Over the next few posts, I will be talking about our trip to England in June. We are going for about three and a half weeks.  This will be Connor’s first chance to see a lot of family, and also it will be Sarah’s first time back since moving to the States.  We’re both looking forward to it, as we are both really in need of a vacation.  Plus it will be the last time we get over there for about another year and a half (next trip is planned for Christmas 2011).

I’m really excited about this trip.  We are fortunate that we don’t have to worry about lodging because we’ll be staying with Sarah’s parents.  Also, transportation isn’t an issue in London or really England as a whole.  Being in London we’ll be able to access most anywhere in England with relative ease.

I absolutely love London.  I never thought I’d enjoy big cities (Chicago and New York weren’t that impressive for me), but London is absolutely amazing.  I’m a history nut, and I love walking down streets where one building is modern, and another is back from the 14th or 15th century.  If you’re a foodie (I am not by any means, but I do love food), there are restaurants galore, pubs, take away, everywhere.  The best part of it all places like the National Gallery, British Museum, and other museums are free.  The Royal Parks there are beautiful seemingly year round.  It’s truly an amazing place, rich with history and culture!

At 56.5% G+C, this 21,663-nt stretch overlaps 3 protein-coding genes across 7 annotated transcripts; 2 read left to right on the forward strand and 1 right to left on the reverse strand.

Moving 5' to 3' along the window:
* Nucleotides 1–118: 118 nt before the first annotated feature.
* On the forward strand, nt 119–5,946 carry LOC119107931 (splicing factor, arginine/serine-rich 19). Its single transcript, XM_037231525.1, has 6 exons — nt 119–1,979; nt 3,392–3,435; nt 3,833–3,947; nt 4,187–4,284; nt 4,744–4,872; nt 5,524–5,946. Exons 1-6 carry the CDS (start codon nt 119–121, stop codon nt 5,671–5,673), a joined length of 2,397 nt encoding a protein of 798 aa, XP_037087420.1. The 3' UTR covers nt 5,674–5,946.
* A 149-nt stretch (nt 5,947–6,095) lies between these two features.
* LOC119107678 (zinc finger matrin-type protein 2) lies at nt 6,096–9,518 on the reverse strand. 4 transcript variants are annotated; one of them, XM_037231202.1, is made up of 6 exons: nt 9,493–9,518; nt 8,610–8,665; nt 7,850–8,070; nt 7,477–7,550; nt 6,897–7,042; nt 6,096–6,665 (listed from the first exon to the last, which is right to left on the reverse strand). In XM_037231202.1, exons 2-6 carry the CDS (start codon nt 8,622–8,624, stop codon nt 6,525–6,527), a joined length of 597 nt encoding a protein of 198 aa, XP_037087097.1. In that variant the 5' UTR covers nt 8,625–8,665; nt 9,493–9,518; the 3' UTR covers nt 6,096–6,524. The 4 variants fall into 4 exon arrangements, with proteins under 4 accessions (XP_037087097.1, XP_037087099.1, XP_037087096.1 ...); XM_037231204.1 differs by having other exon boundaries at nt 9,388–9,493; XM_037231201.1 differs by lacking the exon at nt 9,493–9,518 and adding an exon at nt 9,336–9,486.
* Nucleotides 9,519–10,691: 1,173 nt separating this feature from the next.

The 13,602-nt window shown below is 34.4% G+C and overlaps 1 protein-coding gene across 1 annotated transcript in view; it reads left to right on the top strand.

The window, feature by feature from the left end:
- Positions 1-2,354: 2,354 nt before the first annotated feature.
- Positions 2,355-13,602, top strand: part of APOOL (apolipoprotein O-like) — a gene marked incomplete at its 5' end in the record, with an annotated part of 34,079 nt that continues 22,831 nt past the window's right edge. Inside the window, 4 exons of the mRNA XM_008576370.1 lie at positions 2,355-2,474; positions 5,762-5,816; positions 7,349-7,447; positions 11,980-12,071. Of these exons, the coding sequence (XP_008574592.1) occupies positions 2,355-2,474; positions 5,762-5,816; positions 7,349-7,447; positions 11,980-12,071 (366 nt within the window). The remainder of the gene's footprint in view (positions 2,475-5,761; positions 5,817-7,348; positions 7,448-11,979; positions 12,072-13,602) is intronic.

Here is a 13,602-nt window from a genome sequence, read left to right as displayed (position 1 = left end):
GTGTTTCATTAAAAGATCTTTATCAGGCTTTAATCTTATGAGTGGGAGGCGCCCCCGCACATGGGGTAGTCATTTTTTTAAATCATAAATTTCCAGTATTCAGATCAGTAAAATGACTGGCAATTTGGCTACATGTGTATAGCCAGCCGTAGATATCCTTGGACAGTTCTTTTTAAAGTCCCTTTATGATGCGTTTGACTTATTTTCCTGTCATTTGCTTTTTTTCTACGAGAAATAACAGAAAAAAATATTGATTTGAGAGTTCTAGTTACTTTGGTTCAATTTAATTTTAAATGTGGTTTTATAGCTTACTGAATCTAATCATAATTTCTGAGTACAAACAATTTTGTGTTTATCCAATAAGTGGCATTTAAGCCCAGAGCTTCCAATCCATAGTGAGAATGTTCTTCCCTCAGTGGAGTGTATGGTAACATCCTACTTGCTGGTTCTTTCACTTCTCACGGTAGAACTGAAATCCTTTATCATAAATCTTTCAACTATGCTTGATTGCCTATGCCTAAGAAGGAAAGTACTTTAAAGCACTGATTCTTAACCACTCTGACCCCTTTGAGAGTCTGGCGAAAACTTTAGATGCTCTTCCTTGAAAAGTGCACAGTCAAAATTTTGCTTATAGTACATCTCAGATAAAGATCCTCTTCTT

I am a bit spoiled having my very own travel guide.  Sarah’s able to show me places off the beaten path, and more “local” than the tourist stops. We ate at some of the best places that I haven’t read about in the tour guides.  I was able to see things from a local perspective.  So this trip will be about us meeting up with family, introducing the little man to the onslaught of “aunts” and “uncles”, as well as becoming reacquainted with a City that has a lot to offer and many different layers.

Written by Jas

March 21, 2010 at 6:00 pm

Moving to England: Five Year Goal